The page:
'It's just so wonderful': Ferry honouring Viola Desmond unveiled in Halifax
After being largely in the shadows for decades, Viola Desmond’s name has been launched once again into the spotlight.
The civil rights activist was jailed for sitting in the “white” section of a segregated theatre 70 years ago.
Now, the newest vessel in Halifax Transit’s fleet carries her name.
“Isn’t that wonderful,” says Viola’s sister, Wanda Robson. “The Viola Desmond Ferry. I never ever thought.”
The vessel will shuttle passengers between Halifax and Dartmouth.
“In the past, before we did the naming contests, the ferries had fairly basic names, ‘Halifax’, ‘Dartmouth’, ‘Woodside’” says Halifax Transit Director Dave Reage. “That was a missed opportunity to honour amazing people.”
This is the third ferry naming contest Halifax Transit has held, and so far it’s the most popular. More than 190,000 people casted votes and Viola Desmond won by a landslide. She had just under a third of the vote.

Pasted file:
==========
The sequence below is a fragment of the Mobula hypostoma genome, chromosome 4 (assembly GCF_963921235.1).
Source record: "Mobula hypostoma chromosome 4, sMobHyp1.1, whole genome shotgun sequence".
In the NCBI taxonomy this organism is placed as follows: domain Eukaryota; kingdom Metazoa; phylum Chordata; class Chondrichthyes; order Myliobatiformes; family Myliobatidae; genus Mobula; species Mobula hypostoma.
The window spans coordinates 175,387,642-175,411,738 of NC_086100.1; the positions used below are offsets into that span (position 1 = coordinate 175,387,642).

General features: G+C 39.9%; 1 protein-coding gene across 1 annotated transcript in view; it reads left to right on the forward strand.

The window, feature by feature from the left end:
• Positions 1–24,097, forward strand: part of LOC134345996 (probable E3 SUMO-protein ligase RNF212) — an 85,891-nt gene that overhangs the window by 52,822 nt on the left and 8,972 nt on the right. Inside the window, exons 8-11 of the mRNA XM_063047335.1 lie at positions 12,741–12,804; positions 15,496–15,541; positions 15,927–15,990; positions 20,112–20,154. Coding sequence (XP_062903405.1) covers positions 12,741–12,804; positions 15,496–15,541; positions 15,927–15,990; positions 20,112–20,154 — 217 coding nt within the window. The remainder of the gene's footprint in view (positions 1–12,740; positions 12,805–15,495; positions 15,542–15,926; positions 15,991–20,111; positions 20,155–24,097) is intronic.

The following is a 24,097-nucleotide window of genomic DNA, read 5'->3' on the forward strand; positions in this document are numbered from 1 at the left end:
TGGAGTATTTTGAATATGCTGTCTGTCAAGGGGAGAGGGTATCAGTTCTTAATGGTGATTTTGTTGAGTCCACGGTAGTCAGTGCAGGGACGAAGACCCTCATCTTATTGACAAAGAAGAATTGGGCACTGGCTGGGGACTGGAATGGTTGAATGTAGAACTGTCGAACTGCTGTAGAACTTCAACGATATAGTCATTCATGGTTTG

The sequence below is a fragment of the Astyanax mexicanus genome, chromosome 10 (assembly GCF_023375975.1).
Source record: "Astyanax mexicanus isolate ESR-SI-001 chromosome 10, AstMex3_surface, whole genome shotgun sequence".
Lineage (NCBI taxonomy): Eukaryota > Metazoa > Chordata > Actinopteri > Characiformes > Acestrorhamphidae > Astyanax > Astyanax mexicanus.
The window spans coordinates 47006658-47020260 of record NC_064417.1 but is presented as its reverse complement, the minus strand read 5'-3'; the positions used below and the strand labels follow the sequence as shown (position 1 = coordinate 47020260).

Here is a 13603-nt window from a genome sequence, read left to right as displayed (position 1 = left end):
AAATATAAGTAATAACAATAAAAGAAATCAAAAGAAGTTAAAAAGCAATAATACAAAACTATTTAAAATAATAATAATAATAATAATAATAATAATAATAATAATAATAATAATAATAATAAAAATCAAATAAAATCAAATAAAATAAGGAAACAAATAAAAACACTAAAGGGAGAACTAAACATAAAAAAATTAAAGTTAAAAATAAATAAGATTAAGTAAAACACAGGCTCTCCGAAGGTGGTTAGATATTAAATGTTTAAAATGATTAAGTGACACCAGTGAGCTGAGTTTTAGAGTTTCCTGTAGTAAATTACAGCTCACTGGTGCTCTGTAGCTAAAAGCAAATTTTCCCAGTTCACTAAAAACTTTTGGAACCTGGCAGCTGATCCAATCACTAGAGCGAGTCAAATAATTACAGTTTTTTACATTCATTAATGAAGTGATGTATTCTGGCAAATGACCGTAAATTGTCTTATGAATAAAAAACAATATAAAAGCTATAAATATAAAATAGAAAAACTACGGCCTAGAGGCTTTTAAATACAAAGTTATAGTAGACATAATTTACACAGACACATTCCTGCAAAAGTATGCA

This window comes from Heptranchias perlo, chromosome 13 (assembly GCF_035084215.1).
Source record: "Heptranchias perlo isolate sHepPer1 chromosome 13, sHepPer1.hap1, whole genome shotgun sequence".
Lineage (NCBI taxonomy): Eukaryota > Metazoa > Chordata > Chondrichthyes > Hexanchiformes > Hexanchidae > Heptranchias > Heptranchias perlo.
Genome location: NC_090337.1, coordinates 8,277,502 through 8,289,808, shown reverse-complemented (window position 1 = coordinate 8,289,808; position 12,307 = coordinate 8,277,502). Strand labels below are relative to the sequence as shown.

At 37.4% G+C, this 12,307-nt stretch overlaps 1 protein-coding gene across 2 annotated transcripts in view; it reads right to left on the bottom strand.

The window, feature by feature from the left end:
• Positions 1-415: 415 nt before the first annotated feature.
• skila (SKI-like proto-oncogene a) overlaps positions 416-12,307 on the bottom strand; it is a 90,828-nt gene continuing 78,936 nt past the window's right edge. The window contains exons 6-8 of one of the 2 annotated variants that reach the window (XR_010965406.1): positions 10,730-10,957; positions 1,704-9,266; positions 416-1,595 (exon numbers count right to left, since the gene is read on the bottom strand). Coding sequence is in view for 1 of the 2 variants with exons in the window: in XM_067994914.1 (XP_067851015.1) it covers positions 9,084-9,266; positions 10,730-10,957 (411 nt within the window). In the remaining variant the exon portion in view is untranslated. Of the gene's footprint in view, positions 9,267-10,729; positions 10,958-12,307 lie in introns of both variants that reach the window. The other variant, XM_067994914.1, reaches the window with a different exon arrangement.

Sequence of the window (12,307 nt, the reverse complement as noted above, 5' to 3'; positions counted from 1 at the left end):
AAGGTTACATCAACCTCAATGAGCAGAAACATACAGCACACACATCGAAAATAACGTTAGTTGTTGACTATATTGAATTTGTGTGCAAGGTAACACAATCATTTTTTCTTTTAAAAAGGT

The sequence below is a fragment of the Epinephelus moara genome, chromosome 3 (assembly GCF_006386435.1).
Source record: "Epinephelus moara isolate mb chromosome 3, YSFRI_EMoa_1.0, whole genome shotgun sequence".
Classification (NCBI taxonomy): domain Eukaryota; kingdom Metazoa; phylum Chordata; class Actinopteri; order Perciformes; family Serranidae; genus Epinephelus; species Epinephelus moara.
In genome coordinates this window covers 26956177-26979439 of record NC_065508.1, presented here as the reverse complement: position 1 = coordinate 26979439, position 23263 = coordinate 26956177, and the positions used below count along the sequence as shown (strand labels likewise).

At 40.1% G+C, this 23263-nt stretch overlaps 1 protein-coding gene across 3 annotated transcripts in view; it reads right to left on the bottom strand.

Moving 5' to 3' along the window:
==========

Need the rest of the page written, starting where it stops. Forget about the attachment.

“I’m going to cry, I can’t help it. It’s just so wonderful,” says Robson.
“She’s proud of this, so it’s kind of emotional. It’s exciting,” says Mayor Mike Savage.
Today’s excitement is a far cry from life in Nova Scotia in 1946, the year Viola Desmond was arrested for sitting in the “white” section of a segregated theatre in New Glasgow.
“She was convicted of tax evasion of one cent,” says former Nova Scotia Lt.-Gov. Mayann Francis.
Francis says she feels a connection with Desmond, whose actions 70 years ago may have cut her own career short, but paved the way for a better future for other African Nova Scotians.
“Who would think that all these years later, I would be connected with her to give her the royal prerogative, a free pardon,” says Francis. “This is the very first in Canada ever, and it’s me, a black woman, giving this freedom to another black woman.”
While the new ferry will honour her legacy, Mayor Mike Savage says society should be looking forward to help today’s “Viola Desmond’s.”
“I do think we need to make sure that we’re giving today’s crusaders for human rights as much attention as we gave crusaders 60, 50, 40 years ago,” says Mayor Savage.
With files from CTV Atlantic’s Kelly Linehan